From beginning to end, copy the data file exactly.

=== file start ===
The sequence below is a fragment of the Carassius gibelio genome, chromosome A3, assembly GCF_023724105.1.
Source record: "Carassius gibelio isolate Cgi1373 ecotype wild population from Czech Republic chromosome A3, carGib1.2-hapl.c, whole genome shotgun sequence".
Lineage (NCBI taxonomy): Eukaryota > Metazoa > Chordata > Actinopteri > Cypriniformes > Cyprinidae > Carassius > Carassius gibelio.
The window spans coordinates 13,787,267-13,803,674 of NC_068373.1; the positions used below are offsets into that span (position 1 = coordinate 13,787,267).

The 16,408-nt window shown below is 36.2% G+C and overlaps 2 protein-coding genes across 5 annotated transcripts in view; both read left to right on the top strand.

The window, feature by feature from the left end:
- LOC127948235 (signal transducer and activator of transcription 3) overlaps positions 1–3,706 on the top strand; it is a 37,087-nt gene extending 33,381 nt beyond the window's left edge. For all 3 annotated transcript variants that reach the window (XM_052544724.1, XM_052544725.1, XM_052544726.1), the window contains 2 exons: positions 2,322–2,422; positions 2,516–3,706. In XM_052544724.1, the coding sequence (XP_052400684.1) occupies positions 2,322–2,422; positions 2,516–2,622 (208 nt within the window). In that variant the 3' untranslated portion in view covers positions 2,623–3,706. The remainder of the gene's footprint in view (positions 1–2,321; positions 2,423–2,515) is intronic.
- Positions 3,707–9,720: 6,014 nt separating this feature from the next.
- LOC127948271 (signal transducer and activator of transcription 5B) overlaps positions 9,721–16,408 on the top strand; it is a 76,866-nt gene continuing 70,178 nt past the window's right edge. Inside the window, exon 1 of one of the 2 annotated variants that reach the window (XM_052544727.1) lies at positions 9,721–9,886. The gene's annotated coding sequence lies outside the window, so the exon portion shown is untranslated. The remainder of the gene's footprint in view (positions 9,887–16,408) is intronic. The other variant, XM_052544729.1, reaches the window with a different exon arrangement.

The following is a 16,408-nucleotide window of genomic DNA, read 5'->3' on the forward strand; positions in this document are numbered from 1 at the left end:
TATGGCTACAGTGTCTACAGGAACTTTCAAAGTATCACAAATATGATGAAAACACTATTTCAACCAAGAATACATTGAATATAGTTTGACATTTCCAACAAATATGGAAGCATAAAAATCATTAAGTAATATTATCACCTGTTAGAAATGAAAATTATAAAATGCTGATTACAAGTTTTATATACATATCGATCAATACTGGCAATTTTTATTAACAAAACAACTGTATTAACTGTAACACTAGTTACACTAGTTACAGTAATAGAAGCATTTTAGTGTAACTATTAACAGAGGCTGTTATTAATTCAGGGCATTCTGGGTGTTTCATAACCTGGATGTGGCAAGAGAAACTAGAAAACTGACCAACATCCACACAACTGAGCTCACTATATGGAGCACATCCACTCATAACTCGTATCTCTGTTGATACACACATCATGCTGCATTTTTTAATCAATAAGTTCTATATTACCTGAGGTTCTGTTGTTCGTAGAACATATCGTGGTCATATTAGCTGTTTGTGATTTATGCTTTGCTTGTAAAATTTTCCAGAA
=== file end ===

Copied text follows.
The sequence below is a fragment of the Carassius gibelio genome, chromosome A3, assembly GCF_023724105.1.
Source record: "Carassius gibelio isolate Cgi1373 ecotype wild population from Czech Republic chromosome A3, carGib1.2-hapl.c, whole genome shotgun sequence".
Lineage (NCBI taxonomy): Eukaryota > Metazoa > Chordata > Actinopteri > Cypriniformes > Cyprinidae > Carassius > Carassius gibelio.
The window spans coordinates 13,787,267-13,803,674 of NC_068373.1; the positions used below are offsets into that span (position 1 = coordinate 13,787,267).

The 16,408-nt window shown below is 36.2% G+C and overlaps 2 protein-coding genes across 5 annotated transcripts in view; both read left to right on the top strand.

The window, feature by feature from the left end:
- LOC127948235 (signal transducer and activator of transcription 3) overlaps positions 1–3,706 on the top strand; it is a 37,087-nt gene extending 33,381 nt beyond the window's left edge. For all 3 annotated transcript variants that reach the window (XM_052544724.1, XM_052544725.1, XM_052544726.1), the window contains 2 exons: positions 2,322–2,422; positions 2,516–3,706. In XM_052544724.1, the coding sequence (XP_052400684.1) occupies positions 2,322–2,422; positions 2,516–2,622 (208 nt within the window). In that variant the 3' untranslated portion in view covers positions 2,623–3,706. The remainder of the gene's footprint in view (positions 1–2,321; positions 2,423–2,515) is intronic.
- Positions 3,707–9,720: 6,014 nt separating this feature from the next.
- LOC127948271 (signal transducer and activator of transcription 5B) overlaps positions 9,721–16,408 on the top strand; it is a 76,866-nt gene continuing 70,178 nt past the window's right edge. Inside the window, exon 1 of one of the 2 annotated variants that reach the window (XM_052544727.1) lies at positions 9,721–9,886. The gene's annotated coding sequence lies outside the window, so the exon portion shown is untranslated. The remainder of the gene's footprint in view (positions 9,887–16,408) is intronic. The other variant, XM_052544729.1, reaches the window with a different exon arrangement.

The following is a 16,408-nucleotide window of genomic DNA, read 5'->3' on the forward strand; positions in this document are numbered from 1 at the left end:
TATGGCTACAGTGTCTACAGGAACTTTCAAAGTATCACAAATATGATGAAAACACTATTTCAACCAAGAATACATTGAATATAGTTTGACATTTCCAACAAATATGGAAGCATAAAAATCATTAAGTAATATTATCACCTGTTAGAAATGAAAATTATAAAATGCTGATTACAAGTTTTATATACATATCGATCAATACTGGCAATTTTTATTAACAAAACAACTGTATTAACTGTAACACTAGTTACACTAGTTACAGTAATAGAAGCATTTTAGTGTAACTATTAACAGAGGCTGTTATTAATTCAGGGCATTCTGGGTGTTTCATAACCTGGATGTGGCAAGAGAAACTAGAAAACTGACCAACATCCACACAACTGAGCTCACTATATGGAGCACATCCACTCATAACTCGTATCTCTGTTGATACACACATCATGCTGCATTTTTTAATCAATAAGTTCTATATTACCTGAGGTTCTGTTGTTCGTAGAACATATCGTGGTCATATTAGCTGTTTGTGATTTATGCTTTGCTTGTAAAATTTTCCAGAA